The introduction of 3D printing technology has made a huge impact on many industries around the world; the music industry is no exception.
So, how exactly can 3D printing be used in music?
The main application of the technology is within product development and manufacturing, allowing for infinitely customisable designs. With 3D printing, new instrument designs can be rapidly prototyped at a low cost, as well as being able to create instruments that would otherwise be impossible to manufacture by traditional means.
One example of this is a microtonal flute that was designed and created by a team at the University of Wollongong. Interest in microtonal scales is relatively recent and therefore there aren’t many instruments that can play these notes. This creates an opportunity for the use of 3D printing to create microtonal instruments that may not exist yet.
I explored the use of 3D printing in music by printing some designs and testing them out to learn more about the process. These designs included guitar picks, pick holder accessory, guitar capo and an ocarina. After playing around with the settings of the printer, I found that having a thinner layer height produced better quality prints (but took longer) and that a higher fill density and shell thickness was essential for the guitar picks and the capo to remain durable.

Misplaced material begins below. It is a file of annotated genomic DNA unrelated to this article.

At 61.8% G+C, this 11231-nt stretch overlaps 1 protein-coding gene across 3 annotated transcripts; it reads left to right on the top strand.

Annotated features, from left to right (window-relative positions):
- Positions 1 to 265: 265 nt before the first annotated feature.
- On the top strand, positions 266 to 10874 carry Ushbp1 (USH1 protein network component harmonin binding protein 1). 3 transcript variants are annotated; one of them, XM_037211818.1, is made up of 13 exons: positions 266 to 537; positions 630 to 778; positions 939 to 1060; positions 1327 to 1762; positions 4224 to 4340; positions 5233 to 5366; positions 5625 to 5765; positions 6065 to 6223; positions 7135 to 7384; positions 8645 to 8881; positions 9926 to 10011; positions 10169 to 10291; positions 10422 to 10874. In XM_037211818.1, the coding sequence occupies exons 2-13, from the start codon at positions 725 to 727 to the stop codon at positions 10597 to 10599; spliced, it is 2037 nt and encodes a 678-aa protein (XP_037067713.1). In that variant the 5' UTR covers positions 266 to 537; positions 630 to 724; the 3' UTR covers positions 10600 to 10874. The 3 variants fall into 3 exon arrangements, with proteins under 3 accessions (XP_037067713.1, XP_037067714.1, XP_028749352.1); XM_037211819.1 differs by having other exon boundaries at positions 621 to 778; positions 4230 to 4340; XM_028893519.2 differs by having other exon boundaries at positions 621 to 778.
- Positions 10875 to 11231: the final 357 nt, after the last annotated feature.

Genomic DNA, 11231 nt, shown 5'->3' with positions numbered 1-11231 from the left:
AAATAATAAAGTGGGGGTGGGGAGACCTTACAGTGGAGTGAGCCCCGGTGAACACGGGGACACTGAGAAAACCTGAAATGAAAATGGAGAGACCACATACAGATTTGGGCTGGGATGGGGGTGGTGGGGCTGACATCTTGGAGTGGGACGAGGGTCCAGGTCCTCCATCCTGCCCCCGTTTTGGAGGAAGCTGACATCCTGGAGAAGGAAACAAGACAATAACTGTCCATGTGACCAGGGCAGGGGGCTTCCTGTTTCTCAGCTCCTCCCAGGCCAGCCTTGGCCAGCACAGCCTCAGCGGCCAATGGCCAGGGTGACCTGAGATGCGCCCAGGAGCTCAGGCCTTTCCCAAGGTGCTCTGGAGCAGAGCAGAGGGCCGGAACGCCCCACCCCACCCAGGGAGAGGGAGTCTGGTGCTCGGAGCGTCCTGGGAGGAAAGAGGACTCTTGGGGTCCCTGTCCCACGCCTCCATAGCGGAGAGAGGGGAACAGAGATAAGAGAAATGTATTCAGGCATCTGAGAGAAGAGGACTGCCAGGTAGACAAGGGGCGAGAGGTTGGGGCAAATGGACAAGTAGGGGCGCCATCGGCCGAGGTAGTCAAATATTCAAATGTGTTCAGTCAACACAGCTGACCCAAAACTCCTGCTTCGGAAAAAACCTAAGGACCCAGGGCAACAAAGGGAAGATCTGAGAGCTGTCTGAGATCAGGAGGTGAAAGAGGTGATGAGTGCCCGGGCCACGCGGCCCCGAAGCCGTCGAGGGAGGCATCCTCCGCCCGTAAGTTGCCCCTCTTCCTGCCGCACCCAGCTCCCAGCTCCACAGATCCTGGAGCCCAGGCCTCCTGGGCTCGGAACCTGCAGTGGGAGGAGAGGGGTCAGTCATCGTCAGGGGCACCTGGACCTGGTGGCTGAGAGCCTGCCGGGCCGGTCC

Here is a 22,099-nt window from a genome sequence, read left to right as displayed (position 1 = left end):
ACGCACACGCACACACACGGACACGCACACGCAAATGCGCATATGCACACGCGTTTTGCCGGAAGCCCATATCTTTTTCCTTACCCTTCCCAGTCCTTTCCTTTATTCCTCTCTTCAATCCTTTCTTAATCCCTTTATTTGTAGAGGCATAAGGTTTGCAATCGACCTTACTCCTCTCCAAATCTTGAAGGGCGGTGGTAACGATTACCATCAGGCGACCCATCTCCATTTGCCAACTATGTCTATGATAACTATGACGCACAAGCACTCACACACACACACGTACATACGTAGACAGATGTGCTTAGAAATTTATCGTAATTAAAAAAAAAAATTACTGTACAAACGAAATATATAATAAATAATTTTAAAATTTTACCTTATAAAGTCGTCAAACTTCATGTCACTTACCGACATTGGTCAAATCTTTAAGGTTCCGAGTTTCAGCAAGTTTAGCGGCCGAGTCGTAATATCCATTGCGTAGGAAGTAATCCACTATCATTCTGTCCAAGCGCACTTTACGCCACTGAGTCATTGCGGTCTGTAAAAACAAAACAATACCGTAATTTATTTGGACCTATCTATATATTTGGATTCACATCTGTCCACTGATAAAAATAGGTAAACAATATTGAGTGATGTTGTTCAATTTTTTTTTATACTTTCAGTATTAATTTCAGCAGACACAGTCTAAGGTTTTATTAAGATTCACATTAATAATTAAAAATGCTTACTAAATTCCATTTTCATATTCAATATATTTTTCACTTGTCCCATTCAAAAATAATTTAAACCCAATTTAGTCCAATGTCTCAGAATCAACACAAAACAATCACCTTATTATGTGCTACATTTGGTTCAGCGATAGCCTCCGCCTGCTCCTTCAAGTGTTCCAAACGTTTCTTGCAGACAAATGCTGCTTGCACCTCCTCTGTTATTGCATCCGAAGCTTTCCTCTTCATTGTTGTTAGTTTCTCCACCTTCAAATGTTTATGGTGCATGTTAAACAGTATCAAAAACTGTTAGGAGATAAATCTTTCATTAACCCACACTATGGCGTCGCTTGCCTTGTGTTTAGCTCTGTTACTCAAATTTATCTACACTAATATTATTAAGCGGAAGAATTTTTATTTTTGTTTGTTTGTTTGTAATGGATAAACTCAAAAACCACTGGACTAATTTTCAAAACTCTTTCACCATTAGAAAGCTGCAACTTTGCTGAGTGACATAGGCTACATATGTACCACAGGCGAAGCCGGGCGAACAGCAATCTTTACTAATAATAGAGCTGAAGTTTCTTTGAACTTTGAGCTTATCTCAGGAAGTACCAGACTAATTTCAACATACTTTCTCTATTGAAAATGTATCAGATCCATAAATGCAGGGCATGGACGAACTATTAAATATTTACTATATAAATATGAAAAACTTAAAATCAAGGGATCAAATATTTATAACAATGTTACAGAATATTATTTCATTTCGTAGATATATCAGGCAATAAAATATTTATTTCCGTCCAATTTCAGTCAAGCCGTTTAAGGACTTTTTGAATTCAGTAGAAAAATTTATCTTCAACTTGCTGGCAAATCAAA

Everything that was printed was strong and durable and would hold up against their real-life counterparts, especially the guitar picks and ocarina. The 3D printed items were a lot cheaper than the original versions as well, costing on average one-tenth of the price of a store-bought product.
Since one of the greatest drawbacks of learning music is the initial cost of buying an instrument, 3D printing could provide a cheaper alternative for students looking to learn music. There are already designs of instruments on sites like Thingiverse.com that have been designed to be printed in separate parts that would be perfect to learn on.
There are also a few novelty applications for 3D printing, of course, including the gramophone style smartphone speaker that I printed out of curiosity. 3D printing really is only limited by your imagination!